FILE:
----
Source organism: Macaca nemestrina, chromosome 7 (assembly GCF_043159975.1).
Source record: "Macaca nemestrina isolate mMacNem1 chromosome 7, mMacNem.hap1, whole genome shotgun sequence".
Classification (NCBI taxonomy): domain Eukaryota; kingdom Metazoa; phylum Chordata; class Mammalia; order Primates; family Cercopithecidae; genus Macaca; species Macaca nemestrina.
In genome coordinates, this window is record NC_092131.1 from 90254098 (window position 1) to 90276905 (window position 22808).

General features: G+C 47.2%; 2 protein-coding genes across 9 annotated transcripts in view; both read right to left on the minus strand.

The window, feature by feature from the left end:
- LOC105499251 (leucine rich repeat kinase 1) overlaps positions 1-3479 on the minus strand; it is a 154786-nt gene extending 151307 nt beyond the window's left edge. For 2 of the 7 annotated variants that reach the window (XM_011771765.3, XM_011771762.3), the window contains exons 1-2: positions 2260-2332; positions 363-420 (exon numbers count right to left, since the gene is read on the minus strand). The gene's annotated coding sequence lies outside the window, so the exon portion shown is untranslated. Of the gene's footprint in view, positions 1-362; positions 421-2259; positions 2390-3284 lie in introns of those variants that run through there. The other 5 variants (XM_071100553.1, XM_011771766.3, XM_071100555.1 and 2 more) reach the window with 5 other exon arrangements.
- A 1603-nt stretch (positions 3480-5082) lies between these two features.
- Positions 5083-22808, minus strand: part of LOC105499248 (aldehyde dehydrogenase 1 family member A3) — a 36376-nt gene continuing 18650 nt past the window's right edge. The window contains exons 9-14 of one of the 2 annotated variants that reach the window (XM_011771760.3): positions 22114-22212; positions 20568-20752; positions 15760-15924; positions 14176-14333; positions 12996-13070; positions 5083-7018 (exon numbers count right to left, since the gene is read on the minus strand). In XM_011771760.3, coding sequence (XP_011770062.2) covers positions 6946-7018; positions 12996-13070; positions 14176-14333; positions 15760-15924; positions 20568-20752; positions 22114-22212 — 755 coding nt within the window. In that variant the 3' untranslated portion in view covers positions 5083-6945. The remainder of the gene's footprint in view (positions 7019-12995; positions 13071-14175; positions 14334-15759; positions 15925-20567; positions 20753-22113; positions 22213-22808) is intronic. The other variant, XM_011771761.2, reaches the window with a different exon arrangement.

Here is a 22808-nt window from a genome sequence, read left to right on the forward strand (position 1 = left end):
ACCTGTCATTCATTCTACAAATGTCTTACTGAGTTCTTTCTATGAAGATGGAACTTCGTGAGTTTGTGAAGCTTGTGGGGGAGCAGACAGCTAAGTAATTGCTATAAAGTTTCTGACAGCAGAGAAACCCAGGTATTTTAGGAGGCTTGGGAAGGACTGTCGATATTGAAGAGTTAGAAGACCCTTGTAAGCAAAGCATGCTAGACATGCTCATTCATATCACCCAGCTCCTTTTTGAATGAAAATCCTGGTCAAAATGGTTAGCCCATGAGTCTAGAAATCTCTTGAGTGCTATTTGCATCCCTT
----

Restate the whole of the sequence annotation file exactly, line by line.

Source organism: Macaca nemestrina, chromosome 7 (assembly GCF_043159975.1).
Source record: "Macaca nemestrina isolate mMacNem1 chromosome 7, mMacNem.hap1, whole genome shotgun sequence".
Classification (NCBI taxonomy): domain Eukaryota; kingdom Metazoa; phylum Chordata; class Mammalia; order Primates; family Cercopithecidae; genus Macaca; species Macaca nemestrina.
In genome coordinates, this window is record NC_092131.1 from 90254098 (window position 1) to 90276905 (window position 22808).

General features: G+C 47.2%; 2 protein-coding genes across 9 annotated transcripts in view; both read right to left on the minus strand.

The window, feature by feature from the left end:
- LOC105499251 (leucine rich repeat kinase 1) overlaps positions 1-3479 on the minus strand; it is a 154786-nt gene extending 151307 nt beyond the window's left edge. For 2 of the 7 annotated variants that reach the window (XM_011771765.3, XM_011771762.3), the window contains exons 1-2: positions 2260-2332; positions 363-420 (exon numbers count right to left, since the gene is read on the minus strand). The gene's annotated coding sequence lies outside the window, so the exon portion shown is untranslated. Of the gene's footprint in view, positions 1-362; positions 421-2259; positions 2390-3284 lie in introns of those variants that run through there. The other 5 variants (XM_071100553.1, XM_011771766.3, XM_071100555.1 and 2 more) reach the window with 5 other exon arrangements.
- A 1603-nt stretch (positions 3480-5082) lies between these two features.
- Positions 5083-22808, minus strand: part of LOC105499248 (aldehyde dehydrogenase 1 family member A3) — a 36376-nt gene continuing 18650 nt past the window's right edge. The window contains exons 9-14 of one of the 2 annotated variants that reach the window (XM_011771760.3): positions 22114-22212; positions 20568-20752; positions 15760-15924; positions 14176-14333; positions 12996-13070; positions 5083-7018 (exon numbers count right to left, since the gene is read on the minus strand). In XM_011771760.3, coding sequence (XP_011770062.2) covers positions 6946-7018; positions 12996-13070; positions 14176-14333; positions 15760-15924; positions 20568-20752; positions 22114-22212 — 755 coding nt within the window. In that variant the 3' untranslated portion in view covers positions 5083-6945. The remainder of the gene's footprint in view (positions 7019-12995; positions 13071-14175; positions 14334-15759; positions 15925-20567; positions 20753-22113; positions 22213-22808) is intronic. The other variant, XM_011771761.2, reaches the window with a different exon arrangement.

Here is a 22808-nt window from a genome sequence, read left to right on the forward strand (position 1 = left end):
ACCTGTCATTCATTCTACAAATGTCTTACTGAGTTCTTTCTATGAAGATGGAACTTCGTGAGTTTGTGAAGCTTGTGGGGGAGCAGACAGCTAAGTAATTGCTATAAAGTTTCTGACAGCAGAGAAACCCAGGTATTTTAGGAGGCTTGGGAAGGACTGTCGATATTGAAGAGTTAGAAGACCCTTGTAAGCAAAGCATGCTAGACATGCTCATTCATATCACCCAGCTCCTTTTTGAATGAAAATCCTGGTCAAAATGGTTAGCCCATGAGTCTAGAAATCTCTTGAGTGCTATTTGCATCCCTT